Workers who are transferred on a temporary basis from one EU state to another or from outside the EU into an EU country are known as ‘posted workers’.
In 1996, the EU adopted the Posted Workers’ Directive. The purpose of this directive was to improve the protection for migrant workers, who are posted temporarily to work in another member state. Due to the temporary nature of their postings, posted workers do not qualify for full equal treatment rights under the EU free movement principles. Posted workers have to comply with the labour law of the host country however, employers pay social contributions in the country of origin.
To guarantee that the rights and working conditions of a posted worker are protected throughout the European Union, and to avoid ‘social dumping’ where foreign service providers can undercut local service providers because their labour standards are lower, the European Community law has established a core of mandatory rules regarding the terms and conditions of employment. Whatever the law applicable to the employment relationship, the workers concerned are guaranteed, in relation to certain specified matters, the same terms and conditions of employment as are afforded to domestic workers in the state they are working:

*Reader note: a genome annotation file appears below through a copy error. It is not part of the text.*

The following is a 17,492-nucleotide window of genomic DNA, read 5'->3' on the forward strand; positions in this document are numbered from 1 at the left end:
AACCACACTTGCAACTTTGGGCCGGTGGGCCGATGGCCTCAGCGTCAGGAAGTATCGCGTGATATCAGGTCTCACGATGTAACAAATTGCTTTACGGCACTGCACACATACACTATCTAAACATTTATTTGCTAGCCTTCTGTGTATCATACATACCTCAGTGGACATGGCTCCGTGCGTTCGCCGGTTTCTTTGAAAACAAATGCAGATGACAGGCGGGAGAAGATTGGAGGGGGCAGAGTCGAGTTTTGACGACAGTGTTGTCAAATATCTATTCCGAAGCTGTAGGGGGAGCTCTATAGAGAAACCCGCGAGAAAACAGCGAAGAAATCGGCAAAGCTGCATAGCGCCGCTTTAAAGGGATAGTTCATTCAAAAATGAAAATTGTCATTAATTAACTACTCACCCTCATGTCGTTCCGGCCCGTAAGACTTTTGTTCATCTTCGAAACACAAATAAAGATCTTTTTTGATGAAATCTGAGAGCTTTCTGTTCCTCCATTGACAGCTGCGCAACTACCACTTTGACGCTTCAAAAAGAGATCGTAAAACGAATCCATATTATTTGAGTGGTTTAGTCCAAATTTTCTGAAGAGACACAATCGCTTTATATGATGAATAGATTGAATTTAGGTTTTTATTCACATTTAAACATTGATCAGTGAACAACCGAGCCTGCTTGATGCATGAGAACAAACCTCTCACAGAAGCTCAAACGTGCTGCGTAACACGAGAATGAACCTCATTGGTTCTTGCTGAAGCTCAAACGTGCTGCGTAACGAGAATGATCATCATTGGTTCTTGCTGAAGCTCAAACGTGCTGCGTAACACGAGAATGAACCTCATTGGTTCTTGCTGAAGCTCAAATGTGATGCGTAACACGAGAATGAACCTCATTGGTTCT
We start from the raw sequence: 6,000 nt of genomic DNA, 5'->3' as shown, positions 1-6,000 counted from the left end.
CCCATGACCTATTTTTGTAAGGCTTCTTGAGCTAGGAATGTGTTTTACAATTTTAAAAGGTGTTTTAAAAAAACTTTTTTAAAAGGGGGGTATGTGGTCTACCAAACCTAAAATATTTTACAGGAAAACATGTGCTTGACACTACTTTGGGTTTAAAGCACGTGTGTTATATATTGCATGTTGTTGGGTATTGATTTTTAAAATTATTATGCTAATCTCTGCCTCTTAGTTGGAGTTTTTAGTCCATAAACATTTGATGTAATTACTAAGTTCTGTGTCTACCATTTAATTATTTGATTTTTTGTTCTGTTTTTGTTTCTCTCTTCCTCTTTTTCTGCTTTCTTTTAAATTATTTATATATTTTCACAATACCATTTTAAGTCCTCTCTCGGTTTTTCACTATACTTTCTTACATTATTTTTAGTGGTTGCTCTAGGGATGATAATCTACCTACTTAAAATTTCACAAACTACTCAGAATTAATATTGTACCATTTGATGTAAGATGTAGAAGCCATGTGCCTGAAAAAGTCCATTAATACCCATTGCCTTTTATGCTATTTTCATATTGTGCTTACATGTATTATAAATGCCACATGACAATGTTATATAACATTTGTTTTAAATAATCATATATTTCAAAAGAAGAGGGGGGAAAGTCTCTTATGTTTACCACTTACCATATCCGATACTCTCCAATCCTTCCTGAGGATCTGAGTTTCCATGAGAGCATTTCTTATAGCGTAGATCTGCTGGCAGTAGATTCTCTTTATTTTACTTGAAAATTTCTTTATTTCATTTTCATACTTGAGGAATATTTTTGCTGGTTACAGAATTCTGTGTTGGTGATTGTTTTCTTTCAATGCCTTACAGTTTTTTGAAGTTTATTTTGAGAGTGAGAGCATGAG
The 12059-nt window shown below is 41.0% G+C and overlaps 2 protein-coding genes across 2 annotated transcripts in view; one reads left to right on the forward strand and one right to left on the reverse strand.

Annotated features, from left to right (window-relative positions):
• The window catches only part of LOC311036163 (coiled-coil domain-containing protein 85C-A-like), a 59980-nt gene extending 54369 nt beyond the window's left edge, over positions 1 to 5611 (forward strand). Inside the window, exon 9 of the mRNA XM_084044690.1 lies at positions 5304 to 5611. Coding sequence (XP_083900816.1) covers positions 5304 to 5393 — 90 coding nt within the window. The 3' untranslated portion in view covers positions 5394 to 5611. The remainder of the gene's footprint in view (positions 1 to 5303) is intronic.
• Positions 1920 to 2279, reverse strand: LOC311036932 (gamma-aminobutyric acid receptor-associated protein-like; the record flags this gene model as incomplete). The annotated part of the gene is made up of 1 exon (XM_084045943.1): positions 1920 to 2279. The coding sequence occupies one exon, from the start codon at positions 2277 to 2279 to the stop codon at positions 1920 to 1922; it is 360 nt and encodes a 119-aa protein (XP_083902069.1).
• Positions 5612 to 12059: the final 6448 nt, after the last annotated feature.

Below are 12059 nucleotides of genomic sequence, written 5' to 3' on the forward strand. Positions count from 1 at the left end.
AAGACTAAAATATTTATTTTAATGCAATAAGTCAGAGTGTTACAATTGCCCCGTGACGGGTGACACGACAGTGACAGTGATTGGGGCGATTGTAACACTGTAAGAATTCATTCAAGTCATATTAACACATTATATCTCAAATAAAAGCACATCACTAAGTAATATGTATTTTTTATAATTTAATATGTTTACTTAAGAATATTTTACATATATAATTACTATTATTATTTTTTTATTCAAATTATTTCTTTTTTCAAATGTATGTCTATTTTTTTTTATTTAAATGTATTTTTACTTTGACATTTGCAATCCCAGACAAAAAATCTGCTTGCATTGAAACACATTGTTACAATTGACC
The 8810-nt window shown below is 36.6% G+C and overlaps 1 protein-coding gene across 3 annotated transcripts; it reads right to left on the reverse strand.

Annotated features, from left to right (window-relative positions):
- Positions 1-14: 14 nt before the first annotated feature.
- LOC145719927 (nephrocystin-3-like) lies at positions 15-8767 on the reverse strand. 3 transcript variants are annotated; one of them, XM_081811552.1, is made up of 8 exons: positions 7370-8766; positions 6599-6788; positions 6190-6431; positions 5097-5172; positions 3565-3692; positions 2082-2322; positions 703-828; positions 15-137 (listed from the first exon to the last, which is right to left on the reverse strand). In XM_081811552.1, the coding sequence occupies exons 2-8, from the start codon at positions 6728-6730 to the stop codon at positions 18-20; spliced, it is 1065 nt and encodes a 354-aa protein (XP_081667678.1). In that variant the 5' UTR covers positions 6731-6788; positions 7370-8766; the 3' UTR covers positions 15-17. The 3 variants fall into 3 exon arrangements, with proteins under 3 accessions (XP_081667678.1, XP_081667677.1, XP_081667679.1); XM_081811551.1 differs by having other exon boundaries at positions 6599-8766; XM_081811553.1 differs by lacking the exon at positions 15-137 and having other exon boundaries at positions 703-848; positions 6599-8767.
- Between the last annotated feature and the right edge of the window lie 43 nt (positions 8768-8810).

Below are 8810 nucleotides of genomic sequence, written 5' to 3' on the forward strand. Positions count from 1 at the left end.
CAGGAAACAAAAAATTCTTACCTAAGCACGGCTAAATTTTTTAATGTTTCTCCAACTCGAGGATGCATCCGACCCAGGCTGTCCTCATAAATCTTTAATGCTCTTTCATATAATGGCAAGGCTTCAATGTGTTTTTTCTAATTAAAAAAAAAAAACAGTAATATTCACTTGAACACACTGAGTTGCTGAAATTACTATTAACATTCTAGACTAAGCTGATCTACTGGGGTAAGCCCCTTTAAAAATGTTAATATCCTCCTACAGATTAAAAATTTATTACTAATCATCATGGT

1/ maximum work periods and minimum rest periods
2/ minimum paid holidays
3/ equal rates of pay
4/ equal opportunities
5/ the conditions of hiring-out of workers, in particular the supply of workers by temporary employment undertakings.
This covers employees being sent to another member state in three situations:
1/ When an employer posts a worker to another member states on his own account and under his direction, under a contract which the employer has concluded with the party in the State for whom the services are intended;
2/ When an employer posts a worker to an establishment or to an undertaking owned by the group in the territory of a member state;
3/ When the employer, being a temporary employment undertaking or placement agency, hires out a worker to a user undertaking established or operating in another member state.
The employment relationship between the employer and the posted worker must be maintained during the period of posting.
The employee can maintain their current employment contract however where the terms and condition’s differ to the country they are being posted to, the terms must equal or be greater than the basic terms and conditions afforded to domestic workers of that country, in this case France in the areas above. Additionally ensure their contact supports work outside of the UK identifying they will be required to work outside the United Kingdom for a period, or periods, exceeding one month.